Tim Hollinger’s Project

For my project I am doing a land classification in GIS as well as getting fish, water, and sediment samples above and below each of the dams to see if there is any gradient or trend within the river system. We will also look at what factors in the watershed are affecting that. We are mainly concerned with mercury, but arsenic is also a concern, but more so for the blackwater river which is located further south. Our project is mainly looking at the river and the big lake monitoring project in hope that BZA can develop the capacity to have their own overall watershed monitoring program. Lakehead will still be involved and do research with them, but the hope is that they become more self-sufficient to carry out their own studies and have a full-time position in the community as an environmental monitor position.

Study Objectives

  1. Identify mercury levels in fish and sediment on the Namewaminikan River as it relates to 3 run of river dams and past development within its watershed;
  2. Identify mercury levels in fish and sediment at the mouth of river systems that are being deposited into Lake Nipigon in areas of interest to the community;
  3.  Quantify the potential stressors on watersheds and aquatic systems that are of importance to the community using GIS in order to engage community members in a better understanding of data collection, interpretation and monitoring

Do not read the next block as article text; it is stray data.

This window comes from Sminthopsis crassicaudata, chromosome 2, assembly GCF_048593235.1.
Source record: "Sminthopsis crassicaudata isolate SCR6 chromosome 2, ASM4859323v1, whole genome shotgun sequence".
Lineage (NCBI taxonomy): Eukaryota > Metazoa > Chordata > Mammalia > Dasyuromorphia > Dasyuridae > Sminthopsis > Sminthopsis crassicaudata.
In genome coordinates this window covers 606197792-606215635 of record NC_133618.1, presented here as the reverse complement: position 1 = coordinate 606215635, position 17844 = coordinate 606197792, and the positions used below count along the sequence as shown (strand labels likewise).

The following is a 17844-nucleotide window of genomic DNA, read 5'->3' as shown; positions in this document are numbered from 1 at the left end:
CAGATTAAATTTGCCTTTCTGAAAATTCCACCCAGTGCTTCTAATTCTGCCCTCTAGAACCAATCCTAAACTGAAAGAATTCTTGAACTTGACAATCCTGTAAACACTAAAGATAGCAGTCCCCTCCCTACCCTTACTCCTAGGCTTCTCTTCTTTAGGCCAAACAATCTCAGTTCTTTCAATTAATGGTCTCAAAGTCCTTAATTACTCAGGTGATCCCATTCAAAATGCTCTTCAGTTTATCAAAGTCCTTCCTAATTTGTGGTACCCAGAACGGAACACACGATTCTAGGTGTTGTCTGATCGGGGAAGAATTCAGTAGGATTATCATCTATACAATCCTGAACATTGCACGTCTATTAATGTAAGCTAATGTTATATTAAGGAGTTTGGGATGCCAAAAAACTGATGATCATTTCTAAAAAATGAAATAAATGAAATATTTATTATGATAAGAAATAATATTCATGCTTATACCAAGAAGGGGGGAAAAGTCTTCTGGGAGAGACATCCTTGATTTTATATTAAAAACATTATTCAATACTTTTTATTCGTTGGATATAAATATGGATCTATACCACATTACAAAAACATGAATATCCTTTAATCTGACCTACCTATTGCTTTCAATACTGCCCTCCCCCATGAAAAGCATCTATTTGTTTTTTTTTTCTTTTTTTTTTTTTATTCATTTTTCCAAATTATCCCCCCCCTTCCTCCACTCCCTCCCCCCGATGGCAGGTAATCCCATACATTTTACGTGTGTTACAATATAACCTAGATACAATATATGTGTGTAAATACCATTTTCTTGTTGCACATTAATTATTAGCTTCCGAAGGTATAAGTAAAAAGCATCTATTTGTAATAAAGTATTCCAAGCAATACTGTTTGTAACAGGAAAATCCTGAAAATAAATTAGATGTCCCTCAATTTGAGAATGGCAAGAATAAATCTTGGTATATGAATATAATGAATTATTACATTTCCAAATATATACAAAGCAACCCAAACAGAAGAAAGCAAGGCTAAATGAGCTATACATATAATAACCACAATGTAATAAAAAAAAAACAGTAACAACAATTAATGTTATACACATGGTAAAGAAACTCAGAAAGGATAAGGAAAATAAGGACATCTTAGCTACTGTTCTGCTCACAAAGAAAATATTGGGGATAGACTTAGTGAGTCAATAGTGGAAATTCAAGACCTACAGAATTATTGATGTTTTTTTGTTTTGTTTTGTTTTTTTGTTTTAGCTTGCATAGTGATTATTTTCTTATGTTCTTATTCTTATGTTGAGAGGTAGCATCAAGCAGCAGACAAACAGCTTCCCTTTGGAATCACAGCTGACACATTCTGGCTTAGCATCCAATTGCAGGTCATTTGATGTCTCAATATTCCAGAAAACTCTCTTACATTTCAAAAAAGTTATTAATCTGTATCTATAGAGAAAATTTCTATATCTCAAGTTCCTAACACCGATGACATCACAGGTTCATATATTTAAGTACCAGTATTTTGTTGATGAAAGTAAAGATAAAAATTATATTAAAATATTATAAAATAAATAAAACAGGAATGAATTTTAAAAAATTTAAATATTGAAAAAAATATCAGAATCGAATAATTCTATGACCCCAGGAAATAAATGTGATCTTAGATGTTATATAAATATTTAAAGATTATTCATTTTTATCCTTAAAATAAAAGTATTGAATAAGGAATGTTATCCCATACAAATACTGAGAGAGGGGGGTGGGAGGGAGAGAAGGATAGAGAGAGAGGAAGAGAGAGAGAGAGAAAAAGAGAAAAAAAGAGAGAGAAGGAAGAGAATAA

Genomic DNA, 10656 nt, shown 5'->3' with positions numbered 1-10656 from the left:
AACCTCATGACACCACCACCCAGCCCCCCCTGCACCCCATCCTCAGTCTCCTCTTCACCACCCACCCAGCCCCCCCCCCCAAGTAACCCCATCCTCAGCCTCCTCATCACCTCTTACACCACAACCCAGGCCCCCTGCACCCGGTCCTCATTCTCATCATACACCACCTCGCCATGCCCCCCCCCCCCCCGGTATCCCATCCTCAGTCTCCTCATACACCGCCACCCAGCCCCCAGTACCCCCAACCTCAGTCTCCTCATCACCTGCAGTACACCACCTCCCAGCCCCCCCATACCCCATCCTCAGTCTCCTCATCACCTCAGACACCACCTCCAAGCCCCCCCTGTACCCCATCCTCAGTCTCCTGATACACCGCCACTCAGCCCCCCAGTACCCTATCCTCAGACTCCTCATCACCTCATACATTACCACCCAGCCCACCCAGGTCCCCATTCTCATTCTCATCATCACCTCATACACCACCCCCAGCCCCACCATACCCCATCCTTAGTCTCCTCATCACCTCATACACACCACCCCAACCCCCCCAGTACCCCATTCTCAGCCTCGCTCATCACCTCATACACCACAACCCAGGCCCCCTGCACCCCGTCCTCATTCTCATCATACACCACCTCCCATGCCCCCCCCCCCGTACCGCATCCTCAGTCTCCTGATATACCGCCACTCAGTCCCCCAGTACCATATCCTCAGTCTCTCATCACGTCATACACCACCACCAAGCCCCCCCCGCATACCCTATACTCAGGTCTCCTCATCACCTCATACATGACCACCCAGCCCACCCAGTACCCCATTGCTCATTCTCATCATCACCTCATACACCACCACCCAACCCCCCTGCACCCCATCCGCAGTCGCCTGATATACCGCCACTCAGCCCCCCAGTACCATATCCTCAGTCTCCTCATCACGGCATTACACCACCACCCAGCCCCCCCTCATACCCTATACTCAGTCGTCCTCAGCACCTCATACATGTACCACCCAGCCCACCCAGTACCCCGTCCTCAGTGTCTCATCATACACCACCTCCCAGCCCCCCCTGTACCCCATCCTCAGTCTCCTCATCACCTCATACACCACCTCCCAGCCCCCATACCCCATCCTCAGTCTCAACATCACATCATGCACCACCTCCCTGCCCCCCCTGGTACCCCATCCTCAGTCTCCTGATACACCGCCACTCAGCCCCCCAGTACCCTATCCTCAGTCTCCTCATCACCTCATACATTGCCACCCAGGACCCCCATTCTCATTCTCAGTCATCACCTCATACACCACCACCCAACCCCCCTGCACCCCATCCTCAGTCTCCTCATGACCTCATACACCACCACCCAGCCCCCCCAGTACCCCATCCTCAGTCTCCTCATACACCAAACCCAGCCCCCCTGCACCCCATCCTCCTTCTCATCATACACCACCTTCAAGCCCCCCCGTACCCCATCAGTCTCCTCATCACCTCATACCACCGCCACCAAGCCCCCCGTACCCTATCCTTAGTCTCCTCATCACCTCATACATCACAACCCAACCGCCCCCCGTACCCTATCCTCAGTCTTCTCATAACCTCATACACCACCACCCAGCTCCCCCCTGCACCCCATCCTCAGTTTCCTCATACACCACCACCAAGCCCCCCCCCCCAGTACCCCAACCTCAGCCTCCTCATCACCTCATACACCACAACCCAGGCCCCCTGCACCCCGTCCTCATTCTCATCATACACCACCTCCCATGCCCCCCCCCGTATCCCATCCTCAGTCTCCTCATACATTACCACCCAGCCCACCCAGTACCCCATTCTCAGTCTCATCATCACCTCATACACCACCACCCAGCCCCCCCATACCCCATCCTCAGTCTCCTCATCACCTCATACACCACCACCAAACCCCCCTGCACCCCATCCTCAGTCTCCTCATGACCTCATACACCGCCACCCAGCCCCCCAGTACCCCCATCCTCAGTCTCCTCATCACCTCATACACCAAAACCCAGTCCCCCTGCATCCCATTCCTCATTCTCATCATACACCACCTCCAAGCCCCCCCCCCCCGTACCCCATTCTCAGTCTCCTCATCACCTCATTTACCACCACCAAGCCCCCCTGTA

How has covid-19 affected your research?

We were supposed to go out on this expedition in June. We were going to try to bring as many elders and youth out as possible/ The original project was supposed to be us tagging along in this community event. They had all the tents, boats and food for everybody, and we were just going to tag along. That was supposed to be at the end of June/early July. It’s come down to 2 biologists, 2 Lakehead researchers, and 2 fishermen. Covid-19 has changed the community involvement side of the project because it doesn’t reach out in the same hands-on way that we had planned. In the future we plan to have community workshops and education sessions on mercury as well as engage with the community to get their input for the second year of the study. WE want to see if they have any concerns moving forward. There will still be community involvement and it is a community-based project because Ray Novos came up with the whole project. Ray will tell us what he wants, and we tell him what’s reasonable and feasible to do. We aren’t going out on the lake telling them where we need to catch fish. We’re saying “these our areas of interest based on what Ray has told us, take us out and fish where you would fish based on these general areas and we’ll sample the fish you would catch and feed to the community. We’ll see what those mercury levels are at different points in the lake. It’s a big lake so we will be out there for 6-7 days. Covid-19 has changed the time frame, ideally it would be done in mid-summer. It’s going to be a lot colder, but it will still be done and be a great experience.